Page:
Can I space out the vaccine schedule?

Question 2 of A Parent’s Guide to Vaccines : A Conversation About Vaccines for New Parents

Because vaccinations do not come without risk, some parents decide to modify the recommended vaccine schedule. If you are concerned that your child may be vulnerable to vaccine injury due to certain risk factors, talk to your pediatrician.

Some parents have opted to delay or spread out vaccines. In some states, options may be limited due to recent vaccine mandates for public school entry.

Some feel that delaying vaccines may provide protection against adverse vaccine reactions by allowing a child’s immune system more time to develop, and some also believe that spacing out vaccines allows their child’s body more time to recover between injections. Additionally, vaccine reactions may not be visible until days or weeks after vaccination. If more than one vaccine is given, the exact vaccine causing the adverse reaction may not be known.

Modifying the vaccine schedule can present with its own set of concerns. For example, the MMR is recommended by the CDC between 12 and 15 months of age, yet if delayed to between 16-18 months of age, there could be a higher risk for developing febrile seizures post vaccination.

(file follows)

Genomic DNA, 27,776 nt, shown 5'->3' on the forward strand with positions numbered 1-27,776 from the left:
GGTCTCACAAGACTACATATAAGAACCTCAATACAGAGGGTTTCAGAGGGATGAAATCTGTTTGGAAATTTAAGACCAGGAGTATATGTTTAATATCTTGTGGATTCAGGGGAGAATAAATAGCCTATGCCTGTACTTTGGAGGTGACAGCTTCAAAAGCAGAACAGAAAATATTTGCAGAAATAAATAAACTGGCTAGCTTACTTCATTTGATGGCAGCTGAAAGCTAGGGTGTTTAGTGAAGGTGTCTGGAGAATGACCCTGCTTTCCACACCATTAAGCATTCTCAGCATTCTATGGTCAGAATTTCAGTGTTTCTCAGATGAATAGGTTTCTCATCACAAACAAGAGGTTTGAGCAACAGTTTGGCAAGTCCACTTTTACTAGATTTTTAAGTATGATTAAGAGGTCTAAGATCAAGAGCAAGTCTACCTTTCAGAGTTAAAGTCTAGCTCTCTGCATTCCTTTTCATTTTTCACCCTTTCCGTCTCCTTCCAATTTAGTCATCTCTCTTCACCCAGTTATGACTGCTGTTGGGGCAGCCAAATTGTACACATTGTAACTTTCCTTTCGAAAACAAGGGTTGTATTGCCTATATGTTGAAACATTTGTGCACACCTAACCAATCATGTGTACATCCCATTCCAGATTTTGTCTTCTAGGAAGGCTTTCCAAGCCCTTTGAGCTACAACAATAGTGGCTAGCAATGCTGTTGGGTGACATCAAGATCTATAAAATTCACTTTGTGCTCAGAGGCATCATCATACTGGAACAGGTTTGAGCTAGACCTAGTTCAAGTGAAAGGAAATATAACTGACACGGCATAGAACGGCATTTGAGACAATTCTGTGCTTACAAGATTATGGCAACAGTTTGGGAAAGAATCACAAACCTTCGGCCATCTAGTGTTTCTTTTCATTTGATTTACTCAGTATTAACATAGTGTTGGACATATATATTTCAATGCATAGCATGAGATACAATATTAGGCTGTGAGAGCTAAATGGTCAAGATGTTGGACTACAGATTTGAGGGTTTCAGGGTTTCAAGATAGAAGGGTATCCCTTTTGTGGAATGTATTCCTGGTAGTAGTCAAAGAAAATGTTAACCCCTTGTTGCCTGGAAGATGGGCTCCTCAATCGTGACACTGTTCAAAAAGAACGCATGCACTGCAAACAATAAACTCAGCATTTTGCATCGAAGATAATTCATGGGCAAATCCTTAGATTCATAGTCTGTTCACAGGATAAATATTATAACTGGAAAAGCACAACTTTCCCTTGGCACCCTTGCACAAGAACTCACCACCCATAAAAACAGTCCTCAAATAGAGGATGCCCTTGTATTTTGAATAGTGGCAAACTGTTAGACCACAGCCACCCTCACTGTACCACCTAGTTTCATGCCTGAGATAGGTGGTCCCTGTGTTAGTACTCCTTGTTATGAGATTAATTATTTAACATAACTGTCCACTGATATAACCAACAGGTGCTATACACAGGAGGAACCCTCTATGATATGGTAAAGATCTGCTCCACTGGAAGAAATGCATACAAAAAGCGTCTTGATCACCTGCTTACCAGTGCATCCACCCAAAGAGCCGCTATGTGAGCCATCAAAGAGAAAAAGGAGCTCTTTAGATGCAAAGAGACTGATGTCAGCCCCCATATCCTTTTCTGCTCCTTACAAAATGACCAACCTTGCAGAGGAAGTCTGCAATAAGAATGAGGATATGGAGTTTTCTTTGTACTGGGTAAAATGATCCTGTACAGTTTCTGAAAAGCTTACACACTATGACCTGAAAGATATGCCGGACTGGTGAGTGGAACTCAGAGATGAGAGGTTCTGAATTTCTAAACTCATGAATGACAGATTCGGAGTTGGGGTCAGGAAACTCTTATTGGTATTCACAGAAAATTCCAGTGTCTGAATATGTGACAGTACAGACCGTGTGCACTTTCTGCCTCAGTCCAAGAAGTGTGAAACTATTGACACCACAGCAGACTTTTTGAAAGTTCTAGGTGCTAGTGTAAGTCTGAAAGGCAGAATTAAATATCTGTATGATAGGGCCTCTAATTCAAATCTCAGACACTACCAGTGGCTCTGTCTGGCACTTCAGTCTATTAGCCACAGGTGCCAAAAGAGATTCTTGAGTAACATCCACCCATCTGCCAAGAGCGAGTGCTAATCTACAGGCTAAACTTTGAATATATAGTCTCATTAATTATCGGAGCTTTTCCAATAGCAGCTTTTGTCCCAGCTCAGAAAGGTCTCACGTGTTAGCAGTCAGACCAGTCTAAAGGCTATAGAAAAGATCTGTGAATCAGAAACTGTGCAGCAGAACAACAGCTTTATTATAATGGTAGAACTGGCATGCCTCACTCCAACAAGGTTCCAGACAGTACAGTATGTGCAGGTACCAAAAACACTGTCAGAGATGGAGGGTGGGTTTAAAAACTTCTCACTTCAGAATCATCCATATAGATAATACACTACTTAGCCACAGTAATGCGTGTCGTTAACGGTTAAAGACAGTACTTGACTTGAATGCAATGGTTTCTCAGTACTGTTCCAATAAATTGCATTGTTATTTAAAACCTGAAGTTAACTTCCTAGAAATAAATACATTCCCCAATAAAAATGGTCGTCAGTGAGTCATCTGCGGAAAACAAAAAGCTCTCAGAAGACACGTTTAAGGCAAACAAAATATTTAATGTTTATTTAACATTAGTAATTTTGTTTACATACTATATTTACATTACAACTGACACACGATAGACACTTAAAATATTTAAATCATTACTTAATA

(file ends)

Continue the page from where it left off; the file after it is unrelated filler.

2015_11_15 CDC quoteAnother concern with altering the vaccine schedule is that each vaccine’s efficacy has only been tested for the recommended time intervals, therefore spacing vaccinations out may not provide the desired immunity. Additionally, if some vaccines, like the hepatitis b, are not given within the recommended time spacing, some public schools will not accept the series as complete. Another option parents have chosen to address this issue is to do one vaccine series at a time. Doing one series at a time involves giving each vaccine type (Hep B, DTaP, etc) separately, but giving the vaccines in that series within the recommended time intervals.

If you are concerned that your child may be vulnerable to vaccine injury, you can talk with your pediatrician about a medical exemption. Exemption laws vary by state. The National Vaccine Information Center is a trustworthy resource for more information about vaccines and state mandates.

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Resources:

  1. archpedi.jamanetwork.com
  2. nvic.org
  3. cdc.gov

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